Serena’s farewell bash that wasn’t
It was a start like none other. It was an end like none other. It all pointed to a night like none other—Serena Williams’s curtain-drawing singles show.
Except, it wasn’t.
Dressed in a black, diamond-studded outfit, Serena walked into the 2022 US Open’s opening night session introduced as the “greatest of all time” after a video montage by Queen Latifa on the 23-time Grand Slam champion’s legacy. By then, her opponent, Danka Kovinic had already checked into the Arthur Ashe Stadium, and so did the record 29, 402 spectators waiting for the “Queen of the Court”—as one banner read—to mesmerize them for perhaps the last time there.
Except, it wasn’t.
It didn’t matter, really. The US Open organisers still went ahead with a post-match celebratory ceremony for their most revered champion, six times at that. As Serena sat on her chair, Billie Jean King gave her early impressions of a six-year-old Serena in an on-court speech while Oprah Winfrey narrated a video tribute thanking her on behalf of “all of us”.
Serena spoke herself, posed for a family picture with her husband and daughter Olympia—sporting white hair beads, a la her mother during her first US Open title in 1999—and watched the formation of giant “We love Serena” placards across the arena. The match result more a footnote, the farewell bash for Serena was being played out in full splendor.
Except, it wasn’t.
The American won her first round that carried the feel of her last act, beating Montenegrin Danka Kovinic 6-3, 6-3. It was just her second singles victory this season since coming back from a year-long absence for the Wimbledon, and kept her unblemished first-round record in New York (21-0). The 40-year-old will walk out alone again at the Arthur Ashe Stadium—Serena is also playing doubles this US Open alongside sister Venus—for another crack at an increasingly rare win in the second round against the second-seed Anett Kontaveit.
“At this point, honestly, everything is a bonus for me,” Serena said in the post-match press conference, her first since announcing her decision to “evolve” from tennis in a Vogue article earlier this month.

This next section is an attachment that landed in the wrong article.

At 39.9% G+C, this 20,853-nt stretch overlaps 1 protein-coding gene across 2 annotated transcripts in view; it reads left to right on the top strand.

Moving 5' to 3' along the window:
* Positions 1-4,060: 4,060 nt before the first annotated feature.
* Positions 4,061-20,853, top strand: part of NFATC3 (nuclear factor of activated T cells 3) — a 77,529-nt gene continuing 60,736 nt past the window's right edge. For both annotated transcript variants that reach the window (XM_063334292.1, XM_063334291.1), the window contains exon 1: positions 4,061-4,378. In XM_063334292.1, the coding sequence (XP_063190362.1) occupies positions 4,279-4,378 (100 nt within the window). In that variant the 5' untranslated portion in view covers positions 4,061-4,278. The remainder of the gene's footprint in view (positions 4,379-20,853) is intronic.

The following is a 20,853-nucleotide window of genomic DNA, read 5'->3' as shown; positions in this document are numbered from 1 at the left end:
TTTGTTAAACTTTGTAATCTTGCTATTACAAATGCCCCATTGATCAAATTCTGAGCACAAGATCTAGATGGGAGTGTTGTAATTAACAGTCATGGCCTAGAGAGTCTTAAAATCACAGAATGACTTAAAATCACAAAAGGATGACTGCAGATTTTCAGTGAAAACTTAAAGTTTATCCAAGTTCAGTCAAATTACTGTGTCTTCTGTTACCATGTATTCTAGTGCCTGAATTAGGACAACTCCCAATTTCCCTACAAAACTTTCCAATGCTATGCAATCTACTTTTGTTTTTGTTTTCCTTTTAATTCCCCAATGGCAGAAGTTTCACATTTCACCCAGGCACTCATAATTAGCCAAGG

Since then, every Serena move has carried a prefixed farewell term. Stepping on the court hours after the article was published, Serena had been overpowered emotionally in Toronto, breaking down after her opening-round exit. Multiple that evening by sheer volume of people and magnitude of occasion on Monday night in New York.
“When I walked out, the reception was really overwhelming. It was loud. I could feel it in my chest,” Serena said.
“I was just thinking, ‘Is this for real? Really?’ At the same time, I’m also thinking, ‘I still have a match to play, and I want to be able to play up to this reception.’ It was so loud. I just was overwhelmed in a good way. At the same time, it’s like you have to be focused, you have to be laser-focused.”
That she was in a scratchy battle with the world No. 80. The Serena serve lately has been nowhere near the destructive force it once was, and the two back-to-back double faults in the opening game brought that to the fore again. Yet after saving a couple of break points, the crowd favourite got the early break by running down to a ball before standing tall at the net. The fist bump was out. The emotions could wait. There was tennis to be played.
The serve, though, just wasn’t holding the fort. Serena dished out five double faults in the opening set, one of which immediately handed Kovinic the break back and soon the lead. Something changed in the sixth game after a mishit backhand return winner by Serena that got her level again. From there on she whisked ahead, holding to love and then breaking Kovinic, whose own service troubles began cropping up, also to love. After saving a fourth break point with a trademark curling ace down the T, Serena closed out the set with an unreturned serve and a reverberating “C’mon”.
By no means was it classic Serena, yet there were the odd flashes of yore—like when she pounced on a high, loopy return by rushing to the net and crushing the ball away in the first set or when she cracked a backhand return winner on the rise to a feeble serve in the second. As Serena’s serving strength and solidity grew—she had three unreturned serves in a hold to love for 5-3—there was no way back for Kovinic in the second set after being broken in the fifth game.
“The more tournaments I play I feel like the more I can belong out there. That’s a tough feeling to have. To leave knowing that the more you can do it, the more you can try,” Serena said.
Serena hasn’t explicitly stated that this US Open would indeed be her final tournament, even though she did whole-heartedly play along in the on-court advanced goodbye ceremony. “Yeah, I’ve been pretty vague about it, right?” she told reporters. “I’m going to stay vague, because you never know.”
You never know what’s in store for her in the second round, tennis-wise and farewell feels-wise. What is certain, however, is that there’s at least one more Serena singles match to savour.
“Tonight was all surprise, actually, towards the end,” she said of the ceremony. “I didn’t know any of that was happening. I was just ready to do the on-court interview and leave.”
Not so soon, Serena.
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